Just a few short days ago, I received an email message from the American Meat Institute (AMI). They were planning a teleconference in a few hours. The subject was COOL and, with the very recent decision by the USDA to double down on their ruling in spite of losing their World Trade Organization case, the content of that press conference was predictable. The AMI was going to be against it and most of the North American meat industry trade associations were going to join them in a lawsuit.
The list of Plaintiffs joining the AMI include the American Association of Meat Processors, Canadian Cattlemen’s Association, Canadian Pork Council, National Cattlemen’s Beef Association, National Pork Producers Council, North American Meat Association, and Southwest Meat Association. Note the Canadian presence. Expect Mexico to strongly consider joining the group.
Leading the charge, Mark Dopp, AMI senior vice president of regulatory affairs, said this about the complexity of the USDA ruling during the teleconference: “Shoes might say ‘Made in the USA.’ They do not say ‘Leather from cattle born in Canada, harvested in the USA, tanned in South Korea and processed in the USA’, yet that is the sort of labeling that we are now being forced to apply.”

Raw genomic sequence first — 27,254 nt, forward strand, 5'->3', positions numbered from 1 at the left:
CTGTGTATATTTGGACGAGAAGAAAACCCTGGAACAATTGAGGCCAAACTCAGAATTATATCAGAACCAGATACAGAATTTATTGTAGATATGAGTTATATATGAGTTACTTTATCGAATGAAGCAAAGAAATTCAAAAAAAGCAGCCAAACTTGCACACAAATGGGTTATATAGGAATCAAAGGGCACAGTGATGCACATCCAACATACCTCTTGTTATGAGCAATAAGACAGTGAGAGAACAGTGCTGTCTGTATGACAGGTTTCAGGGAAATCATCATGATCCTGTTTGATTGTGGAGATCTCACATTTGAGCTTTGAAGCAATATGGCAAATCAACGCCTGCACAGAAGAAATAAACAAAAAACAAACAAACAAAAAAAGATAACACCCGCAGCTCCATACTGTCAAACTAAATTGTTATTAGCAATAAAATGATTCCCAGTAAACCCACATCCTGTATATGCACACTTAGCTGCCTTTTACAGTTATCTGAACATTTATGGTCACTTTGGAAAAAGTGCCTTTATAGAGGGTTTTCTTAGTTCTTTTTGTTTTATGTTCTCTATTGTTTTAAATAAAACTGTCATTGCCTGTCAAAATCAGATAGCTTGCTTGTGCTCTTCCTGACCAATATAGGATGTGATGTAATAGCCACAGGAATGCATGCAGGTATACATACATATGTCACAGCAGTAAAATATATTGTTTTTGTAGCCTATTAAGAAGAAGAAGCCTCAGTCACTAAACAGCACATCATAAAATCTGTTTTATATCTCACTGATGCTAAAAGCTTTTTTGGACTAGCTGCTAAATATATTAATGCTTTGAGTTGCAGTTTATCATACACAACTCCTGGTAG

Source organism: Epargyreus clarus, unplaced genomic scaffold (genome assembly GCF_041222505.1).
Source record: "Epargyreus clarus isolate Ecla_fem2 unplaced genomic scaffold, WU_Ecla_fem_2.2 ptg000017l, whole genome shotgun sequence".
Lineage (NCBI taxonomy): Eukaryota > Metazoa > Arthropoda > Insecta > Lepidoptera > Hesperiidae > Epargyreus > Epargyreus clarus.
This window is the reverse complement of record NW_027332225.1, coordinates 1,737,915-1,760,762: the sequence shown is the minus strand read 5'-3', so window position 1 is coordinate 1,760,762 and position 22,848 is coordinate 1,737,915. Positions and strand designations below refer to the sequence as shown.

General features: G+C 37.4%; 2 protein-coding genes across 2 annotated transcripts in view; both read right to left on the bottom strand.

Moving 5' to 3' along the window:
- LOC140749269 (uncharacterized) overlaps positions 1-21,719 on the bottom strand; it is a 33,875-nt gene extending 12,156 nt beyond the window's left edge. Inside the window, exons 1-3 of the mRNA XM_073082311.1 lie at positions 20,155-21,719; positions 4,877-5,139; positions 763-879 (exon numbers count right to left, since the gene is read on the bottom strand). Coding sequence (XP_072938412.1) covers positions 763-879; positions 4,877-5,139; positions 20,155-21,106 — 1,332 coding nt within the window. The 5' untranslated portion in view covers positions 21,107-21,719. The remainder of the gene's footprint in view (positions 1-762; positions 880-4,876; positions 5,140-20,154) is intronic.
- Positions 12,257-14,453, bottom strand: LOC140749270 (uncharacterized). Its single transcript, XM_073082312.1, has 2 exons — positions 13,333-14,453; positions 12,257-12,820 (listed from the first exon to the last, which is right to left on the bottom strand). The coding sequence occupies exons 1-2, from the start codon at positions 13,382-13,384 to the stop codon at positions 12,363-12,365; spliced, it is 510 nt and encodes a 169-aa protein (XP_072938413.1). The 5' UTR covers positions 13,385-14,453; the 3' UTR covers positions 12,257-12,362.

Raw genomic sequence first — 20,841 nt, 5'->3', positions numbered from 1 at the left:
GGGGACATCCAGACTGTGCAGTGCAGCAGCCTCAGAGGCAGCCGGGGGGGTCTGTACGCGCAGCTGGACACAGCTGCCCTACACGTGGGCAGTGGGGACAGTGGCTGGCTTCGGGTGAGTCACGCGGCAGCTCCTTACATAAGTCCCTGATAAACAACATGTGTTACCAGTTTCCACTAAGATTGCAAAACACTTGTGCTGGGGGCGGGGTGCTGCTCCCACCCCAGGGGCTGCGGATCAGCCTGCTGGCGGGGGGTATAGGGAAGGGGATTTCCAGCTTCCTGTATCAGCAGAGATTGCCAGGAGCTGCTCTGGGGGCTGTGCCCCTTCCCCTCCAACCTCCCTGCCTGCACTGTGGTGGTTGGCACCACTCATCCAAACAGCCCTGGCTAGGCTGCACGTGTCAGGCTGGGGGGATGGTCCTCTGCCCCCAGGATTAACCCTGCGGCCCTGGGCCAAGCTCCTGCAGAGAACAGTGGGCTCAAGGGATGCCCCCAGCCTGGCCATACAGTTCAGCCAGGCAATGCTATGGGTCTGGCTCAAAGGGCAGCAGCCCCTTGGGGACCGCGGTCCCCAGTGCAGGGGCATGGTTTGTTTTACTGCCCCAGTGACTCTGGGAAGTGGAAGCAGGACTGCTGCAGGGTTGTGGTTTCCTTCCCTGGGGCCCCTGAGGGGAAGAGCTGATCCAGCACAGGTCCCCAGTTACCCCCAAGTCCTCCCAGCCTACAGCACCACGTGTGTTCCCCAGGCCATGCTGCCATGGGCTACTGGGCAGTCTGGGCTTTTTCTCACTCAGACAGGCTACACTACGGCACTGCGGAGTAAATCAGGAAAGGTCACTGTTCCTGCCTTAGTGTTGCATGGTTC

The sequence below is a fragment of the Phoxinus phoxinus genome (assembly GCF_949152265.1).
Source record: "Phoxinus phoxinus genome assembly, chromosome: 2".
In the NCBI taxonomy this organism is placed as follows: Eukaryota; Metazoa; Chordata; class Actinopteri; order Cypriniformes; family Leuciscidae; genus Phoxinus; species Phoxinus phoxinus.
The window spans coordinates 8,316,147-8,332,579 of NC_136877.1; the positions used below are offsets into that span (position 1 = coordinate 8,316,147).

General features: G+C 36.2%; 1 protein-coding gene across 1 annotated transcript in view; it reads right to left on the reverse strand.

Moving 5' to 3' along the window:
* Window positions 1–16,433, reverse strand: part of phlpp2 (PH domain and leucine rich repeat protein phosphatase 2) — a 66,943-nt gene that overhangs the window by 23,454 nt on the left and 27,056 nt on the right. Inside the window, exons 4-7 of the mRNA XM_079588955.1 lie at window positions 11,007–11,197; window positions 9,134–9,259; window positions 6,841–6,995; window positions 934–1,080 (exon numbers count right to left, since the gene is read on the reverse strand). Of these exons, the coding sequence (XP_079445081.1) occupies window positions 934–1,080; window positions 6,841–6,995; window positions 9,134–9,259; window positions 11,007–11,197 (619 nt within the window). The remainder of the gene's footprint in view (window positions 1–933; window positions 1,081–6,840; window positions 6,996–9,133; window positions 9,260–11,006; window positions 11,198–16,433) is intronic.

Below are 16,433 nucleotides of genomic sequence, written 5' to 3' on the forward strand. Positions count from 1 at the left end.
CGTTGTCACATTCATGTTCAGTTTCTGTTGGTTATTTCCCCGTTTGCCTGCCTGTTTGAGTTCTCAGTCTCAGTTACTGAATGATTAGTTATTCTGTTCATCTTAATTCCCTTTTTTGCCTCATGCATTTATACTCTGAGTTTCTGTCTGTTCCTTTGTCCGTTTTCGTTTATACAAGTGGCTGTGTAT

An angry Dopp said, “Congress mandated country-of-origin labeling for meat and poultry -- not lifetime itinerary labeling. Segregating and tracking animals according to the countries where production steps occurred and detailing that information on a label may be a bureaucrat’s paperwork fantasy, but the labels that result will serve only to confuse consumers, raise the prices they pay, and put some producers and meat and poultry companies out of business in the process. Everyone loses under this rule.”
The meat and livestock organizations, backed by powerful legal counsel, said the USDA rule violates the United States Constitution by “compelling speech in the form of costly and detailed labels on meat products that do not directly advance a government interest.” They also claimed the rule “exceeds the scope of the statutory mandate, because the statute does not permit the kind of detailed and onerous labeling requirements the final rule puts in place, and that the rule is arbitrary and capricious, because it imposes vast burdens on the industry with little to no countervailing benefit.” Because it serves no health requirements, it serves no compelling government interest, either.